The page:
* I would demand #5 or a similar process of independent peer review
* I would allow "enough reproductions over enough diverse environments to rule out environmental factors" as a substitute for #3.
* As for #2, the less the measurement error could lead to misleading results, the better, but a result that is "at least many standard deviations above the measurement error" may not be necessary to declare that we have an interesting, publishable result worthy of further study.
I would let #1 go: If the phenomenon was caused by something that did NOT scale with input power, it could still be interesting. It might not get us to space, but it would be worth publishing and studying.
... create a job where the essential functions of the job really do require at least 30 clock-hours of recent (in the last 5 years) training OR equivalent on-the-job/volunteer/self-study experience in a broad list of non-technical courses typically taught in undergraduate programs AND which candidates who have not been in school the last 5 years likely won't have.
For example, most recent graduates who went to school full-time the last 4-5 years studied at least one semester of
* American history
* Writing or composition ("English 101")
* Differential Calculus
If you have a job that really does make use of these jobs - even if you've deliberately gone out of your way to engineer the job requirements so that someone without this knowledge would have difficulty doing the job - you should be alright.
Round out the list with "relevant" technical courses. For example, for a programmer position, structure the job so that it really does require that a candidate recently had 30 classroom hours of ALL of the following courses or had the equivalent experience or self-study in these areas:
* algorithm design
* computer hardware
* [list two programming languages that weren't in vogue 10 years ago here]
* [list another skill that is widely taught in school but which only a small fraction of "industry hires" will have more than a passing knowledge of here]
Then for good measure throw in things like "must have given at least 3 technical presentations of at least 15 minutes each in the last 5 years, at least one of which is to a non-lay audience."
Again, this will only work if the job really does require the knowledge and skills that the job description asked for. If a motivated candidate that lacks one or more of the requirements could reasonably be expected to "fill in the gaps" through self-study before he needed to use those skills between the time he started the application/resume process and the time he needed them on the job, then making them a job requirement could be seen as a sham and it could get you into trouble.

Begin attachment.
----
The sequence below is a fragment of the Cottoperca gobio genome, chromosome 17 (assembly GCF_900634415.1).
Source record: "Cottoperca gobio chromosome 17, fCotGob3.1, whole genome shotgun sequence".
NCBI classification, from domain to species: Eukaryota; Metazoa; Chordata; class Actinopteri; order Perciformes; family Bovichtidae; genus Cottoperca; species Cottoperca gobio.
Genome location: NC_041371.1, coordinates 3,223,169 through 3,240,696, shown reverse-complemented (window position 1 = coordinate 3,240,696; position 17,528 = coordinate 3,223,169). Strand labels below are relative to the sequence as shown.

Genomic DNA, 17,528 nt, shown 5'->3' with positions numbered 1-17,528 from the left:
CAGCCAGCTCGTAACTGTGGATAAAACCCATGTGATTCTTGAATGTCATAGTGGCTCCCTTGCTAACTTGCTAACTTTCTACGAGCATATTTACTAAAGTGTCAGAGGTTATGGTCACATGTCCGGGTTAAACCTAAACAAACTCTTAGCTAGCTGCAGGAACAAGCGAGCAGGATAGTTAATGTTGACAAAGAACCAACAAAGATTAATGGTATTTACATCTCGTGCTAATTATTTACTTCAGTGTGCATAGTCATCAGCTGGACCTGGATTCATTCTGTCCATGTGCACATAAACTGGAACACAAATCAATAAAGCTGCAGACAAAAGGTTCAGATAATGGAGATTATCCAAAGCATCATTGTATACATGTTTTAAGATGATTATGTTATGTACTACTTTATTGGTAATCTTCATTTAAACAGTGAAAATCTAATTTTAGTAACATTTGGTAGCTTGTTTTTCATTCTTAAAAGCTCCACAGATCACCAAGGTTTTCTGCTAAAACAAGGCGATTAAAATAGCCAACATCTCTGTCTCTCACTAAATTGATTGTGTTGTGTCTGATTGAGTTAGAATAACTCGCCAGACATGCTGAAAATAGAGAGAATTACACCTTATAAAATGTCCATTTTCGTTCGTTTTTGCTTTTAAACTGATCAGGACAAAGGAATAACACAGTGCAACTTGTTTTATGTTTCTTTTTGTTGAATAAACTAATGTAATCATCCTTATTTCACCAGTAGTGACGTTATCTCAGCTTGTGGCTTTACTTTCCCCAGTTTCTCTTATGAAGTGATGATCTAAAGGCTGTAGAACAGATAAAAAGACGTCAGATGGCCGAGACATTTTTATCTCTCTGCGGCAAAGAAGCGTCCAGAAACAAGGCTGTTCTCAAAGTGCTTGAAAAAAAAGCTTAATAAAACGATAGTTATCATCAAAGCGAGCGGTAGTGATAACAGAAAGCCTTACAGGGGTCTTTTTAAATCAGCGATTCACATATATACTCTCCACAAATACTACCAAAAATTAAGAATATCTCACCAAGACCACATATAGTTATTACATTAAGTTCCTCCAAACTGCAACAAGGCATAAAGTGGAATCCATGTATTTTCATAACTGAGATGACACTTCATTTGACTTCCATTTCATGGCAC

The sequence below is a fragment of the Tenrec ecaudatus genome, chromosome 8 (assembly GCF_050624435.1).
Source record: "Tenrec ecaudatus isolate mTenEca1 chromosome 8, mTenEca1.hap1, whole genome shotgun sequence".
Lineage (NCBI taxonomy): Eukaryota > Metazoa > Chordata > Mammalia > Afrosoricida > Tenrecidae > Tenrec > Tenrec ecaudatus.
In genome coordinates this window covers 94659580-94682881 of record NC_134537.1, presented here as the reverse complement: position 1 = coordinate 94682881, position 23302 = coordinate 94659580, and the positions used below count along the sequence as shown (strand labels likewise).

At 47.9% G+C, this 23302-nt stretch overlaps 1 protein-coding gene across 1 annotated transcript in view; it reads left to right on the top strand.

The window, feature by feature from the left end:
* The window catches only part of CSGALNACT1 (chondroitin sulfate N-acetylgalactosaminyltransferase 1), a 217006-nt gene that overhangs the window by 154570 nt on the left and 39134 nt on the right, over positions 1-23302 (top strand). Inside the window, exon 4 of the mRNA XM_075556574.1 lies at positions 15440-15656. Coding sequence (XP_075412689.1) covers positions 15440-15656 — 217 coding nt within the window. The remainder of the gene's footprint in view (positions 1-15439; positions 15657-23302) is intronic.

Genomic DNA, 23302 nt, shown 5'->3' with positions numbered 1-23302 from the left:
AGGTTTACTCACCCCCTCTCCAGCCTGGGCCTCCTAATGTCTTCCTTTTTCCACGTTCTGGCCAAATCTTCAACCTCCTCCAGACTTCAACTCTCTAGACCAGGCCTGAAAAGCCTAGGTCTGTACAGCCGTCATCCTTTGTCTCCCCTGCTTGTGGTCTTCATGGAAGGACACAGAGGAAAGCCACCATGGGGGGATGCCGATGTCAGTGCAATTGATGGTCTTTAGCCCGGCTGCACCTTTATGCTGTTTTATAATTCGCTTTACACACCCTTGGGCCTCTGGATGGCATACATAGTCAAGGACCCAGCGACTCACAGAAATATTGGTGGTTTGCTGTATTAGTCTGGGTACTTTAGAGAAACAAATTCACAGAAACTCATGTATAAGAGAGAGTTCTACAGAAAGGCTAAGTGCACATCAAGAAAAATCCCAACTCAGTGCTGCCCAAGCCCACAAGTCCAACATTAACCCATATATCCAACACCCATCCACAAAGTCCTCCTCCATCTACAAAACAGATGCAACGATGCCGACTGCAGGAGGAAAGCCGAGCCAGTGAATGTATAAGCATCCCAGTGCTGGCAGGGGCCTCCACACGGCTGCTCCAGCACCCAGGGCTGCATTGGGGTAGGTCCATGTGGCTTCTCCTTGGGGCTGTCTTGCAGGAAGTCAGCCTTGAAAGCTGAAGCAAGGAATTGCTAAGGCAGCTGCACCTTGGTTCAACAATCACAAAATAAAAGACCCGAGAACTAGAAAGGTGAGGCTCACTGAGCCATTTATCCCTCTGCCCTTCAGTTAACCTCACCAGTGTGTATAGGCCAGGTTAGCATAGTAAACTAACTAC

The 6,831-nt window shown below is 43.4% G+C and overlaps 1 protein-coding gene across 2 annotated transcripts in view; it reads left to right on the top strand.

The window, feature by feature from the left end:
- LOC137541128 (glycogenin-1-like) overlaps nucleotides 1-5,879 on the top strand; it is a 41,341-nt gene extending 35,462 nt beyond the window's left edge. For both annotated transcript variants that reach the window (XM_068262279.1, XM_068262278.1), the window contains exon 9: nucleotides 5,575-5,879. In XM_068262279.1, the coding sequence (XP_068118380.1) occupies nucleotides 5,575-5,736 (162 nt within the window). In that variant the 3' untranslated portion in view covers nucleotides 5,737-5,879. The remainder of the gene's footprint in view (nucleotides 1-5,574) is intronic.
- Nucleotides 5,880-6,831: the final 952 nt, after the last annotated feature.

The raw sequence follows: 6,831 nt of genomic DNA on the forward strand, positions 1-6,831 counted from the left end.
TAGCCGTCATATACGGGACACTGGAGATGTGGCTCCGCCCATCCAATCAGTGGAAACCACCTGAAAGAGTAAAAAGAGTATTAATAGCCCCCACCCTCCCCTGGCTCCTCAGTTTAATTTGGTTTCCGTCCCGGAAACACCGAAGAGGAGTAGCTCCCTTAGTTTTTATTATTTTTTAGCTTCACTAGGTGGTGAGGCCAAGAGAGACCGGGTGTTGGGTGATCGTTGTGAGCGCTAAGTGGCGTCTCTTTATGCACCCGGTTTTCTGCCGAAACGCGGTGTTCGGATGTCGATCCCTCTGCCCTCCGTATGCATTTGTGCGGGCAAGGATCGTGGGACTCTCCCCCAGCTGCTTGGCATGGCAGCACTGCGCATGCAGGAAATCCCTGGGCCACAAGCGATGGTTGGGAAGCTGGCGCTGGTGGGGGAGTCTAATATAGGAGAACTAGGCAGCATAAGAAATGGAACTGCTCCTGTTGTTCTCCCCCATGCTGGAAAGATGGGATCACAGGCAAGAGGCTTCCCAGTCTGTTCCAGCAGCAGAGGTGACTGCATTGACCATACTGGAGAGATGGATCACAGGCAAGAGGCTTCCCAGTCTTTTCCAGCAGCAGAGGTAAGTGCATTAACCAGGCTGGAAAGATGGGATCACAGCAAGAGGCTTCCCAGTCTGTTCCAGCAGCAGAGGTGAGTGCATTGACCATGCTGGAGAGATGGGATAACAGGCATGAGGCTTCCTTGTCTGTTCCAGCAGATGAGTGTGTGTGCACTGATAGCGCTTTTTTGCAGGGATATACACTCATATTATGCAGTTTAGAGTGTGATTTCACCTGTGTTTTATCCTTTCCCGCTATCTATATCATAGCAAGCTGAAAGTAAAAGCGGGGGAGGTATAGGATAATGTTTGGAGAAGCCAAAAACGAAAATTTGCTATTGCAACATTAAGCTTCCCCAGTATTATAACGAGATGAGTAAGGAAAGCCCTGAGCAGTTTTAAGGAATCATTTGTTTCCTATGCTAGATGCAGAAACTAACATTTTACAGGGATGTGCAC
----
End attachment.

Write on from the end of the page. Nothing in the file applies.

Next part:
Here's a hypothetical "engineered" job designed specifically to require such skills:
Job posting: Web programmer Level I
Salary range: [keep it on the low end but not OMGTHISMUSTBEANHB1POSITION low]
Primary duties: Work under supervision to design, implement, and maintain web sites using [list 2-3 fairly new web-development environments]
Secondary duties: Give short talks about your projects to other teams in the company; attend short talks given by other teams and provide feedback; present papers at technical conferences
Non-technical duties: Represent company in college- and high-school outreach including participating in "adult vs. youth" contests like "Are you smarter than an 11th-Grade American History Student," giving talks to middle school students on topics such as "how to make a ripple-carry adder circuit from the things you find at home," and giving talks to high school Calculus students on topics like "not all computers are digital."
Now, Mr. Employer, I have to ask you:
Is it really worth re-jiggering your employees' job duties specifically so your typical industry hire would not be qualified but your typical recent B.S.-holding technical-degree-graduate would? Add to that the fact that more seasoned professionals bring certain hard-to-define qualities to the job that you typically just can't get from less-seasoned professionals and recent grads? Also, don't forget loyalty: People who have kids-in-tow or who have lived in the area for awhile are very unlikely to want to move to a new area once they hire on with you. While you can't ask about kids or length-of-current-residence in a job interview, you can generally assume that your average person over 30 is more stable/reliable and less likely to "jump ship" for more money or a minor on-the-job annoyance than someone under 25.
Oh, and as for salary:
It's not like the 1990s, we, the "older tech workers," get it: We know that despite the benefits we bring to the table from our years or decades of technical experience, you are paying us to fill a specific role that does not require the benefits of our long experience. We get that we shouldn't expect any more pay now than the 22-year-old college grad who is also interviewing for the position and we get that unless we earn a promotion or change jobs internally, we won't be given any more in the way of pay raises than the 22-year-old will get if he gets the job. We accept this as an economic reality. If we wanted or needed more money, we wouldn't be applying for jobs that a 22-year-old with almost no "real-world" experience could do.
If a brand new one has only 30% at the end of the day, a year from now (or an OS update, whichever happens first) you'd better get used to charging your watch at lunch.